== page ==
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Stay Sharp: How to Build a Resilient Brain

Human brain digital illustration. Electrical activity, flashes and lightning on a blue background.In his great new book Keep Sharp, Dr. Sanjay Gupta, a neurosurgeon and journalist, spells out how to build a hardy and durable brain that propagates new neurons and mental abilities regardless of one’s age. He writes that to stave off age-related brain disease like Alzheimer’s and Parkinson’s disease we must get out in front of it preventively.
Dr. Gupta says, “Clean living can slash your risk of developing a serious mind-destroying disorder, including Alzheimer’s disease, even if you carry genetic risk factors.” But the seeds of dementia are planted decades before symptoms appear, so there is no time to waste—nurturing a healthy brain must become one of our top priorities.
The villains trying to destroy the brain are a rogue’s gallery of familiar faces that are also out to ruin our heart. These include an inactive lifestyle, unhealthy diet, tobacco, social isolation, depression, inadequate or disturbed sleep, lack of mentally stimulating activities, and overconsumption of alcohol.
Dr. Gupta says, “Sharing a smile and a laugh may be the best medicine there is. And don’t underestimate the power of appropriate touch. Handholding has been found to decrease levels of the stress hormone cortisol. A friendly touch can also be calming. In other words, the simple act of touching another human is a way of connecting with others to protect ourselves and them.”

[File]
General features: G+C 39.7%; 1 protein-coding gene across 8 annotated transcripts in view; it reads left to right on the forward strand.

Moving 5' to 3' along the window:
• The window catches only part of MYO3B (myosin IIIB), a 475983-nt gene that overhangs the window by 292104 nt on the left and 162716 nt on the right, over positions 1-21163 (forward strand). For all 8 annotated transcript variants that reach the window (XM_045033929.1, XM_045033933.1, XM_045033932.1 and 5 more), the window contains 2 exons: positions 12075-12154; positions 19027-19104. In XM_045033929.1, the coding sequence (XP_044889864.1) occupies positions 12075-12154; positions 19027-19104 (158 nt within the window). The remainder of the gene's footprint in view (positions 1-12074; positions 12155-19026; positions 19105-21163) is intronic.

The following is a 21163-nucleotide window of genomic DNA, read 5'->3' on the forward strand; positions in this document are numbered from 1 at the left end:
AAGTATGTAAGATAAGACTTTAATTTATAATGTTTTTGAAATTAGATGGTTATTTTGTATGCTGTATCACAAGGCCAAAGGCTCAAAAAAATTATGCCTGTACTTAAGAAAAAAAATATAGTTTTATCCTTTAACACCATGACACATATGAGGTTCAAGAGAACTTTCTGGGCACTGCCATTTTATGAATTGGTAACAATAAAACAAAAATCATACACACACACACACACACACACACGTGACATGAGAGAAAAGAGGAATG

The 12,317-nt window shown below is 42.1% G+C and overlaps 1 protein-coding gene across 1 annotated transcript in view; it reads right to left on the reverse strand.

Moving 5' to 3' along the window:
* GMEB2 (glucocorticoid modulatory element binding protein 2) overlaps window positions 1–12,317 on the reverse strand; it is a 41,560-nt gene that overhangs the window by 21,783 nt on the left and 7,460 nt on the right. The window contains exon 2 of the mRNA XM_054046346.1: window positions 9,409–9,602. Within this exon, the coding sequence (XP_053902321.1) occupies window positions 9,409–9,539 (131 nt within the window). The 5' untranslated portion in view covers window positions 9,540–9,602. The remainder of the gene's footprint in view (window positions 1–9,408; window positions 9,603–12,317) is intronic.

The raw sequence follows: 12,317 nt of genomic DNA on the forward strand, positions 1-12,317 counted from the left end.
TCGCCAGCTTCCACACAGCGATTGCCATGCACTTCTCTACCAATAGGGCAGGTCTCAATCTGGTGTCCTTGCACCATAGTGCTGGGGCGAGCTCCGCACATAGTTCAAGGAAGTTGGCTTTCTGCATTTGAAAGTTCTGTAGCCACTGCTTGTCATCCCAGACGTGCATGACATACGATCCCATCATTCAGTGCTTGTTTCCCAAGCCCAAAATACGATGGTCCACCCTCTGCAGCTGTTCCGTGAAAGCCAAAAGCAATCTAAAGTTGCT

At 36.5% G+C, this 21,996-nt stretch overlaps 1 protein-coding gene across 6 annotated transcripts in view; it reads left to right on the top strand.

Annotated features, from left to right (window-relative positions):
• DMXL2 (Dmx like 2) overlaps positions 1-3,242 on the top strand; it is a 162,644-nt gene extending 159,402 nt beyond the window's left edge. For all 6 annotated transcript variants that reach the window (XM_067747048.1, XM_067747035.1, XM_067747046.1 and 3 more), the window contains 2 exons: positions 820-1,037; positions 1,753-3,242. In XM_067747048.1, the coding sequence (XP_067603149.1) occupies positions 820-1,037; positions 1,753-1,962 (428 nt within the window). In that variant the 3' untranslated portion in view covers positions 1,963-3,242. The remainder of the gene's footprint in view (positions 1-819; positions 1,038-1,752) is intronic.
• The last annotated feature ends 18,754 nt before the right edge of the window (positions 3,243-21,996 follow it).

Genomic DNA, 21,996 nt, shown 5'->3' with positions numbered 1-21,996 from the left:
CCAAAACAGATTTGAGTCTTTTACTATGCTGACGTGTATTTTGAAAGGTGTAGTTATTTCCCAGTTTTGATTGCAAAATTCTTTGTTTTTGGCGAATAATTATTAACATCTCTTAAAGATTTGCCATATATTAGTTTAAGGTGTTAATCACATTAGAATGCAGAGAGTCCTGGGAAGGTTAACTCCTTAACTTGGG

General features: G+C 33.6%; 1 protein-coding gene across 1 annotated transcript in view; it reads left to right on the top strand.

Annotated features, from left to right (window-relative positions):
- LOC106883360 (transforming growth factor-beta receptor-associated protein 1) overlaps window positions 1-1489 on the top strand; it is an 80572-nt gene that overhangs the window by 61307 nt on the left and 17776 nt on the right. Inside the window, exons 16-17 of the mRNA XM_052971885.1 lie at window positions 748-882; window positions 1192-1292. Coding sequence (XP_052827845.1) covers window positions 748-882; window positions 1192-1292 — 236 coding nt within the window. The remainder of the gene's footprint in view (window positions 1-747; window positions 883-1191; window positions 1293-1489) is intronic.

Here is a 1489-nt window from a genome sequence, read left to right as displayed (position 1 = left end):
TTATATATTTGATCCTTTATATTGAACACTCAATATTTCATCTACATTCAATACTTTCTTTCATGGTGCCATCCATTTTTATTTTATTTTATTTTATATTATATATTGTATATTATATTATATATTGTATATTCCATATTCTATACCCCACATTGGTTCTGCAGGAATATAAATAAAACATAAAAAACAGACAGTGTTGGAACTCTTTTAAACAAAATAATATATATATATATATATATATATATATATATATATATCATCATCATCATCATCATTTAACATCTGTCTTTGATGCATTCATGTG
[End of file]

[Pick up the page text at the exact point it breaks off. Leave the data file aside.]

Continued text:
Tara Parker-Pope, in her recent New York Times article, suggested that we all get back to hugging each other. There is a surprisingly robust body of science documenting the health benefits of hugs. The bottom line is that hugs are great for your mental and physical health and help us cope better with life’s inevitable stresses.
During the pandemic many people missed out on physically connecting with others, and COVID-19 made us worry about hugging friends and even family members who weren’t living with us. But now, especially if you’ve been vaccinated, you can start to hug again, but wear a mask.
Hugs help many people feel more emotionally supported and personally connected and can calm anxiety and even improve our ability to cope, especially during trying times. Supportive touch is a powerful way to remind our family and friends that we love them and that we care about each other.
Another superb book on the topic of avoiding age-related erosion of mental acuity is The End of Alzheimer’s Program: The First Protocol to Enhance Cognition and Reverse Decline at Any Age, by Dale Bredesen, MD. The foundation of this program is what he calls the 12/3 ketoflex diet. This means fasting every night at least 12 hours and making sure that three of those hours without calories come after dinner, but before going to bed. The ketoflex refers to a low-carbohydrate, mostly plant-based diet that is high in good fats like omega-3, extra-virgin olive oil, avocados, nuts, and seeds, and devoid of sugar and grains. Most of the animal protein in this diet comes from fish and seafood.
In Good Health,
James O'Keefe, MD, FACC